March 17, 2015

One year and three days ago, I went to sleep the mother of three children.  Today, I am the mother of five.  The fourth is a baby none of us knew we’d be having.  And the fifth is a girl.  Our girl…Our girl for now.

We didn’t know what we were signing up for.  Not really.  We certainly didn’t know that our first placement would be a long term one.  When we picked her up, we didn’t know a single thing about her besides her first name and her age.  We didn’t know if she’d be with us for a day or a month or a year, or longer.  She was this unknown little entity in our home, with a history we didn’t know and a future we couldn’t guess.

If you’ve been with us through the process, or if you’ve been reading this blog, you know we’ve had our struggles.  The Lord knew that I needed to be a mother to boys.  But He also knew that for a season, I needed to be a mother to a little spitfire of a girl.  Having her in our home has challenged me and stretched me and bewildered me and blessed me.  It has laid bare my weaknesses, laid low my pride, revealed my sin and grown my compassion.

This year has also elevated her from a stranger in our home to a member of the family.  I’m still working to figure out certain things about her, but she has become familiar, and familiarity changes everything.  It makes quirks less annoying.  It makes discipline easier.  It makes hanging out together feel relaxed.  It makes me shake my head in amusement rather than anger when I pick up the random trash she’s always leaving on her bedroom floor.  It makes me see her side of things when she’s upset.  It elicits a smile rather than a sulk from her at pick-up after school.  It prompts a spontaneous “I love you, Mama” as she walks by.

To her, we have become so familiar that she has made herself a part of our family history.  We were just talking about St. Patrick’s Day, and she asked if we’re going to do “that thing we do every year,” meaning the catching of a leprechaun who leads us on a scavenger hunt to his pot of gold.  She said it exactly like that, as though she’s been in on it since we started this little tradition six years ago, even though she’s only done it with us once, and that was just three days after she arrived at our house.  I didn’t even think she would remember having done it, but far more than just remembering, she’s included herself in all the memories of it.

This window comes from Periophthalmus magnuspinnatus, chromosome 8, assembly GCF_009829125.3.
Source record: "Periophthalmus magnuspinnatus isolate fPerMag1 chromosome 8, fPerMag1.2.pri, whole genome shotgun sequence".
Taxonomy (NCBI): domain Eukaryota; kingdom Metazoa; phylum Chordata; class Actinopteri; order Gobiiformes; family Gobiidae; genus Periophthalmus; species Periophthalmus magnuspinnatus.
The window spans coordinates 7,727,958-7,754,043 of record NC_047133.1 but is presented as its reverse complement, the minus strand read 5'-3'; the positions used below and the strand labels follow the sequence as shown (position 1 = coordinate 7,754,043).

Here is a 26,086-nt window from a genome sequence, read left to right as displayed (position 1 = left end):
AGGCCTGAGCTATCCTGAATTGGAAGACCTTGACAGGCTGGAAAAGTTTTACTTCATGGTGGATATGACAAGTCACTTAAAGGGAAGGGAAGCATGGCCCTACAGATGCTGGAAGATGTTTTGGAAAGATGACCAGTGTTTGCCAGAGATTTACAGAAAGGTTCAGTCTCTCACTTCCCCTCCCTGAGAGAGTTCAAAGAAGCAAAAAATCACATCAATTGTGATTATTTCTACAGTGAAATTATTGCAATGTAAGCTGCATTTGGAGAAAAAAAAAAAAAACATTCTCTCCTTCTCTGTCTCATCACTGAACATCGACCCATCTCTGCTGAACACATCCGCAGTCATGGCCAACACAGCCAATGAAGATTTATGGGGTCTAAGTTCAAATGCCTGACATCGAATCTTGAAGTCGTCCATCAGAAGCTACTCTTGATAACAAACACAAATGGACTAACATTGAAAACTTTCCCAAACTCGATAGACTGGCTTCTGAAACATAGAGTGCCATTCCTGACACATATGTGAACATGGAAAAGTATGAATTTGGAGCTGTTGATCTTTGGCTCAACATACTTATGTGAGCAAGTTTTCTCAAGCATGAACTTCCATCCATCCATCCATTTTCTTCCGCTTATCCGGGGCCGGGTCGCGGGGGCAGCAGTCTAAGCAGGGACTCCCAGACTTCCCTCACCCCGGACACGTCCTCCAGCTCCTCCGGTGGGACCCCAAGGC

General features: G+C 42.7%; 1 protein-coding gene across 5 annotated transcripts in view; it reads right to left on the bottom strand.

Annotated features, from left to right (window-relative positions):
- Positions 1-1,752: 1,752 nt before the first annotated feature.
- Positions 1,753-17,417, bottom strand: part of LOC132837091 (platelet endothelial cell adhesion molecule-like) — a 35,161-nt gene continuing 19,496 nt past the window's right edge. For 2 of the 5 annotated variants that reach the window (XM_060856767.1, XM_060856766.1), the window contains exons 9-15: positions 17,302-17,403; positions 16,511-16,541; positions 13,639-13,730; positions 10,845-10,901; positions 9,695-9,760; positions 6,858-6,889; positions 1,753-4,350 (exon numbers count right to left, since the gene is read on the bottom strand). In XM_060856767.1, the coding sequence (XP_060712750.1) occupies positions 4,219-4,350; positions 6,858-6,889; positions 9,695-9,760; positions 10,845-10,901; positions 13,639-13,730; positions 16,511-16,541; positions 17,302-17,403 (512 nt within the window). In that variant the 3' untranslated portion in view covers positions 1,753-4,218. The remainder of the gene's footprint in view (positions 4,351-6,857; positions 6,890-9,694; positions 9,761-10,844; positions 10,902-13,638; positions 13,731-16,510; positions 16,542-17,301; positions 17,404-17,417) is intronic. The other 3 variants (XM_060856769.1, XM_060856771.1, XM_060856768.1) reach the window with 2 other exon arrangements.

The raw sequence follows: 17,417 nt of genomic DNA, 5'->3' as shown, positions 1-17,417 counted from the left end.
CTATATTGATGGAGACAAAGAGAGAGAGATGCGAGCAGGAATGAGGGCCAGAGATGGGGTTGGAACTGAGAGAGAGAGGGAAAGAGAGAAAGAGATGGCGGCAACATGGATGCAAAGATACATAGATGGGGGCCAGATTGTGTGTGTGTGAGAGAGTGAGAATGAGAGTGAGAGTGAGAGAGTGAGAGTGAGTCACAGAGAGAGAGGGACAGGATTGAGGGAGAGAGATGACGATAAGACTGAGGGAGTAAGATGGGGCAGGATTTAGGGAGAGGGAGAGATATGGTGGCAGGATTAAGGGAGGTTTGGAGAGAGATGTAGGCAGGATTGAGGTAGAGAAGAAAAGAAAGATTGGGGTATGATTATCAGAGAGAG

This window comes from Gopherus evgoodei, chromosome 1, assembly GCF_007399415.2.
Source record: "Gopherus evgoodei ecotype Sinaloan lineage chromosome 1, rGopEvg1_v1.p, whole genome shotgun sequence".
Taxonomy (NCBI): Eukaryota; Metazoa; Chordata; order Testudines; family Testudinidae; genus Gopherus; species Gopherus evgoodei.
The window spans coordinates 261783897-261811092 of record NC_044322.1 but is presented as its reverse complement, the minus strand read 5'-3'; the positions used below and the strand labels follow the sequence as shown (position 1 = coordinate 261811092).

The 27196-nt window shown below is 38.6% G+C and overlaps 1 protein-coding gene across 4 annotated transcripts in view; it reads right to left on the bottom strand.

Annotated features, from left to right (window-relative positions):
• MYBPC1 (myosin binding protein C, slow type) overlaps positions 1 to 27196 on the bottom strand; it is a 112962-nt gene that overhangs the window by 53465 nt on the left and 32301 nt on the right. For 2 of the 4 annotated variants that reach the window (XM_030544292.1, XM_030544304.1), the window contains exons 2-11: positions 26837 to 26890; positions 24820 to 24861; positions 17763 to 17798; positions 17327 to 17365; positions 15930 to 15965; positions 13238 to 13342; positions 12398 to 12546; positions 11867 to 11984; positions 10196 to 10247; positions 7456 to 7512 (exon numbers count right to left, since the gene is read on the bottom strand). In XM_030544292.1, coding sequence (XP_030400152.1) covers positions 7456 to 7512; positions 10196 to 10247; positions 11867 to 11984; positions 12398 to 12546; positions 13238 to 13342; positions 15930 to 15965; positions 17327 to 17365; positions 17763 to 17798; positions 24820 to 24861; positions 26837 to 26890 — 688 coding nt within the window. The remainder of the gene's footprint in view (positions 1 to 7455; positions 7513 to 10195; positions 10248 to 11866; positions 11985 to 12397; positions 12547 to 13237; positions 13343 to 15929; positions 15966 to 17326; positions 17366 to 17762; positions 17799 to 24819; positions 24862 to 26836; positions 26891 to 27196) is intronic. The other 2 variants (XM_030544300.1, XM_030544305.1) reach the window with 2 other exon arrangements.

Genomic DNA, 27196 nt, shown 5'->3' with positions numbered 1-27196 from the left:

She does that with lots of things.  She happily recounts our trip to San Diego last summer, and talks about future trips going back there, assuming that she is now a part of that tradition.  She speaks fondly of my sister and her kids, who she has only met once so far.  History and tradition are very important to her, maybe because that’s her personality, or maybe because history and tradition have been lacking in her life, and she longs for those things.

She spent so much of her first months here being argumentative and selfish and entitled and belligerent.  She hurled herself around the house and snarled like a feral cat and pushed and shouted and acted absolutely bonkers.  She wasn’t like that constantly, but she was like that a lot.  But her life is out of control.  Sometimes I feel compassion for her family, and sometimes I feel really angry at them.  I just had a baby, and in his few weeks here with us, he has known nothing but warmth and security and love, and it just makes me crazy to think that there are babies out there not knowing those things.  It makes me crazy to think of babies crying without being comforted, of feeling cold without being snuggled, of being hungry without getting fed.  I keep wondering if our girl was one of those babies.

Maybe she was and maybe she wasn’t, but there’s a reason she’s been in and out of the system.  And I can guarantee you there weren’t yearly St. Paddy’s Day scavenger hunts or trips to the beach or visits from beloved aunts.  There weren’t weekly traditions of chocolate chip pancakes on Fridays or daily traditions of sharing highs and lows at dinner.  She misses her family, misses them because she does and because they tell her she should, but she loves us, and she loves our family and our friends and the people who faithfully invest in her, and she loves knowing that there are things she can count on.

So we’ll keep giving those things to her.  We’ll include her in our traditions and follow through on our promises and love her when she acts unlovable.  And because we’re not perfect and we make mistakes and we sometimes let her down despite our best intentions, we’ll also pray for her future and point her to God’s word and His promises of faithful and protective love, because those are the only things that can be counted on when all else fails.

One Year

  1. Amy Demos says:

    Wow. This is so beautiful in so many ways. I think we’ve decided we want to be just like you and Todd when we grow up 🙂 God bless you guys!!

  2. kate spratt says:

    Beautiful! I’ve been a fan of your writing since the days of PACE. You’re an excellent mom and I’m glad to know a little heart is soaking up some of the love that your family generates. Many blessings & all the goodness. ~Katy 🙂

    • elisajoy says:

      Katy, you are so sweet! And my goodness, that seems like forever ago, but those are good memories. Thanks for your sweetly written encouragement!!

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